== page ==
As part of this leadership series, I have discussed the three lessons I have learned as a leader. This week is the final lesson: bring the best of who you are to what you do and always play to your strengths.
Some of my peers read voraciously about leadership. They are constantly trying on different styles of leadership they have read about. You can be a strategic leader, an innovative leader, a consultative leader, a networked leader. The list of possibilities is endless. What I have found really helpful is Bill George’s concept of True North. True North is your orientation point, your fixed point in a spinning world that helps you stay on track as a leader. It is derived from your most deeply held beliefs, values and the principles you lead by. True North is your internal compass, unique to you, representing who you are at your deepest level.
I have discovered that if I bring my True North, my most authentic self, to my role, I will be the best leader I can be. It’s true, you can always learn new skills in leadership, however who you are, is set in place. Work out your strengths and stop beating yourself up for what you’re not good at. I will never be dispassionate and reserved. Believe me, I’ve tried. It is not in my DNA. I will never be the sort of leader who can be bureaucratic and transactional. My True North is a deep love for people, a commitment to their development and care and a dedication to help every person in my wake get to where they need to go. My strengths help me be that sort of leader and I have stopped trying to be anyone else.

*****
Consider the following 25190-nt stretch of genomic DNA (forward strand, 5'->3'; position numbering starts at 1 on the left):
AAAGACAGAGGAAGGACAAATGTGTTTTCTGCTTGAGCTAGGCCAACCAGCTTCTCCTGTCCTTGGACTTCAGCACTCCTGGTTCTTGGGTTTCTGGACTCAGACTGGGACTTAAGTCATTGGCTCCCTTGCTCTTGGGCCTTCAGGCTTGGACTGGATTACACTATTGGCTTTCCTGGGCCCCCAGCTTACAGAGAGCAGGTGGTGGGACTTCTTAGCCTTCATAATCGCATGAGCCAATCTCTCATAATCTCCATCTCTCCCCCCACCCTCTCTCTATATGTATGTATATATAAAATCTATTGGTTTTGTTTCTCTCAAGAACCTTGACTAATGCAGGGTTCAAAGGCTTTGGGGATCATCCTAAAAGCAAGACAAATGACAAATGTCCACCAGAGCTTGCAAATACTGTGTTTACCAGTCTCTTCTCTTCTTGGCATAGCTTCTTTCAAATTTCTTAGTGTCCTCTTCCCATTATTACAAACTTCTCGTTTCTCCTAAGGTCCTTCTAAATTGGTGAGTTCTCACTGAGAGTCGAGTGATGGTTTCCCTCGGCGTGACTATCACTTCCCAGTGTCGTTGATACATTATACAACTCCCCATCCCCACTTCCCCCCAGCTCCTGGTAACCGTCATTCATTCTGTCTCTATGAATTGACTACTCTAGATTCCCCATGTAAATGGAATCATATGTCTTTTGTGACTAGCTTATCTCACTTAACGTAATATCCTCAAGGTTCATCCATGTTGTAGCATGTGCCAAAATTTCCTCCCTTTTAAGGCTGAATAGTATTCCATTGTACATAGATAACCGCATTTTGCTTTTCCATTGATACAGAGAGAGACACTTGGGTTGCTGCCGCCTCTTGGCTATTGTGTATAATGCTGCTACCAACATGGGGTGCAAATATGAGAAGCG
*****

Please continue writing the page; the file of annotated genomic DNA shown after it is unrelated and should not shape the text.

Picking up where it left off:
Bringing my authentic self to everything I do, means that I am completely present wherever I am and with whoever I’m with. It also means that I always have a larger picture in mind. I am constantly thinking about culture, structures and resources that will help everyone in my care be their best selves.
I will leave you with some key questions to help you discover your own authentic self:
Thank you for reading and may you always bring a positive impact to the people around you.
St Hilda's College is a living community and residential college on campus at the University of Melbourne.
We acknowledge and pay respect to the Wurundjeri people of the Kulin Nation, the Traditional Owners of the land upon which our college is situated. We pay our respect to all the Elders of Indigenous students who call St Hilda’s home. We also acknowledge all Aboriginal and Torres Strait Islander members of our community, the University of Melbourne, and the wider world.